McDonald’s USA Plans To Remove Controversial Ingredients In Menu

  • Tuesday, 02 August 2016 10:22
  • Published in Business News
  • Read 726 times

McDonald’s Corp plans to replace corn syrup in hamburger buns with sucrose this month and intends to remove antibiotics from its chicken, in a move to target increasingly health-conscious consumers, according to a report by Reuters. This change affects its Chicken McNuggets and other food items, all of which will also no longer have artificial preservatives.

Some consumers have turned away from products containing high-fructose corn syrup, which is derived from corn starch, because of concerns it may be linked to obesity. McDonald's is "following the customers" in switching to sucrose in buns used on Big Macs, Quarter Pounders, hamburgers and other sandwiches, said senior vice president of McDonald’s North America supply chain, Marion Gross.

Ms Gross said: "We know that they don't feel good about high-fructose corn syrup so we're giving them what they're looking for instead.”

Nonetheless, the US Food and Drug Administration has said it is unaware of any differences in the safety of foods containing equal amounts of corn syrup and sugar, or sucrose.

McDonald's has stopped adding an artificial preservative to the cooking oil used to make Chicken McNuggets and removed artificial preservatives from pork sausage patties, eggs served on McGriddles breakfast sandwiches and scrambled eggs on breakfast platters. It also removed chicken skin, safflower oil and citric acid from the meat of its McNuggets, swapping them for pea starch, rice starch and powdered lemon juice.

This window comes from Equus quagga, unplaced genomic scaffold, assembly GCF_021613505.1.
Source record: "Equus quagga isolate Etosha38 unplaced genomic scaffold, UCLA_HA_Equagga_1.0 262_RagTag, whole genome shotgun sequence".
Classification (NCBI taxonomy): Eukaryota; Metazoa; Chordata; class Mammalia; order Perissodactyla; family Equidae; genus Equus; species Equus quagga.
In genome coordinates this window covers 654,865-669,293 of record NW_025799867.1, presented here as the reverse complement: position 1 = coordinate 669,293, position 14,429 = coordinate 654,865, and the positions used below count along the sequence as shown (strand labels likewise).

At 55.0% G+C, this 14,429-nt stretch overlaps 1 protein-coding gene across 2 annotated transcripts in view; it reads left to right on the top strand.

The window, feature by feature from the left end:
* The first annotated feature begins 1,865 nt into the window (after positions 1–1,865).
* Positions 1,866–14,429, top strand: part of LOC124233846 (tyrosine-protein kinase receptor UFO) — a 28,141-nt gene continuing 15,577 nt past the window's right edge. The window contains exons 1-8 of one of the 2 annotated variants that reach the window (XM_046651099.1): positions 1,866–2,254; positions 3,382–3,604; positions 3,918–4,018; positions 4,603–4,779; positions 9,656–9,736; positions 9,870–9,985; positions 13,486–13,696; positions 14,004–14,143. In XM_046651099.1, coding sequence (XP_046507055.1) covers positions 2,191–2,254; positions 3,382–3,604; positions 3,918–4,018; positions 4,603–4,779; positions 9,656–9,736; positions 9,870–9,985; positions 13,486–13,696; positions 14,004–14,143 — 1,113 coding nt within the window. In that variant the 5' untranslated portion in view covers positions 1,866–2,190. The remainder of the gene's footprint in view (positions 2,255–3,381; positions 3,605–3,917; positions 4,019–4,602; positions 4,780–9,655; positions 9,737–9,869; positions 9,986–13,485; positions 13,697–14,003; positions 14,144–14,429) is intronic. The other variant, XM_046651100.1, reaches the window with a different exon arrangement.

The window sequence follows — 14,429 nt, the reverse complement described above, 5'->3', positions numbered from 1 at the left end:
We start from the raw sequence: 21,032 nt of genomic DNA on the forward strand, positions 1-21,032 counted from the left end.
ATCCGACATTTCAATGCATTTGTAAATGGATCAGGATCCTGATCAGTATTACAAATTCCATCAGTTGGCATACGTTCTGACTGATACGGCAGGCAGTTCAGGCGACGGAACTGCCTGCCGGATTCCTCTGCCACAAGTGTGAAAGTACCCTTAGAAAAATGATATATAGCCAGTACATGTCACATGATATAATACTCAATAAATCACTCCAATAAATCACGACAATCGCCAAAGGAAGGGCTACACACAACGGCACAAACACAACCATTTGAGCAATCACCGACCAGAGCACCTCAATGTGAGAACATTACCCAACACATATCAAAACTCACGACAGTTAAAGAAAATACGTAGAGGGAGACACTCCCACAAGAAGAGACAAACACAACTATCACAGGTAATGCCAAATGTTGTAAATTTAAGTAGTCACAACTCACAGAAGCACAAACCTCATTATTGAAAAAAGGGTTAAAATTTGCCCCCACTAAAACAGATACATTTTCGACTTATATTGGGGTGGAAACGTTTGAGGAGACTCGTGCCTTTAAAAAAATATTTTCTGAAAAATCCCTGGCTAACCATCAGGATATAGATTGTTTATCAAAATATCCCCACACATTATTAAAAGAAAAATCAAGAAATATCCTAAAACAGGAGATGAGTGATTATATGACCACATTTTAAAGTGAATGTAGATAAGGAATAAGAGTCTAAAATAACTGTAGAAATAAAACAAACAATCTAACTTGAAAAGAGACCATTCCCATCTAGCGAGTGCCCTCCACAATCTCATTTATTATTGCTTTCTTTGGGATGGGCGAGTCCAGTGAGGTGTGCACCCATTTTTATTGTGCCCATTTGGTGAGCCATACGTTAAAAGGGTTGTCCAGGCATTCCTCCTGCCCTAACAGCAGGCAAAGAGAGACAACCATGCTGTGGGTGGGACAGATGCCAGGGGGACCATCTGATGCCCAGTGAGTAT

The company had previously planned to stop buying chicken raised with antibiotics important to human medicine from its suppliers, Tyson Foods Inc and Keystone Foods, by March 2017. It completed the change earlier due to quicker than expected work by the US Department of Agriculture, which helped to verify that birds were not given the drugs. Some health experts have raised concerns that the overuse of antibiotics for poultry may diminish their effectiveness in fighting disease in humans.

The global fast food chain has also made other changes to its menu items in the past year. Back in August, it said it would make its popular breakfast item, Egg McMuffin, with real butter rather than liquid margarine. In September 2015, it announced that it would transition to using eggs from cage-free hens over the next decade.

  • Last modified on Tuesday, 02 August 2016 10:27
  • font size

APFI About Us

Asia Pacific Food Industry (APFI) is Asia’s leading trade magazine for the food and beverage industry. Established in 1985, APFI is the first BPA-audited magazine and the publication of choice for professionals throughout the industry with its editorial coverage on the latest research, innovative technologies, health and nutrition trends, and market reports.

Asia Pacific Food Industry is published by Eastern Trade Media Pte Ltd. The company owns numerous trade and consumer titles, including Asia Pacific Metalworking Equipment News and Industrial Automation Asia.

Ebook

View Now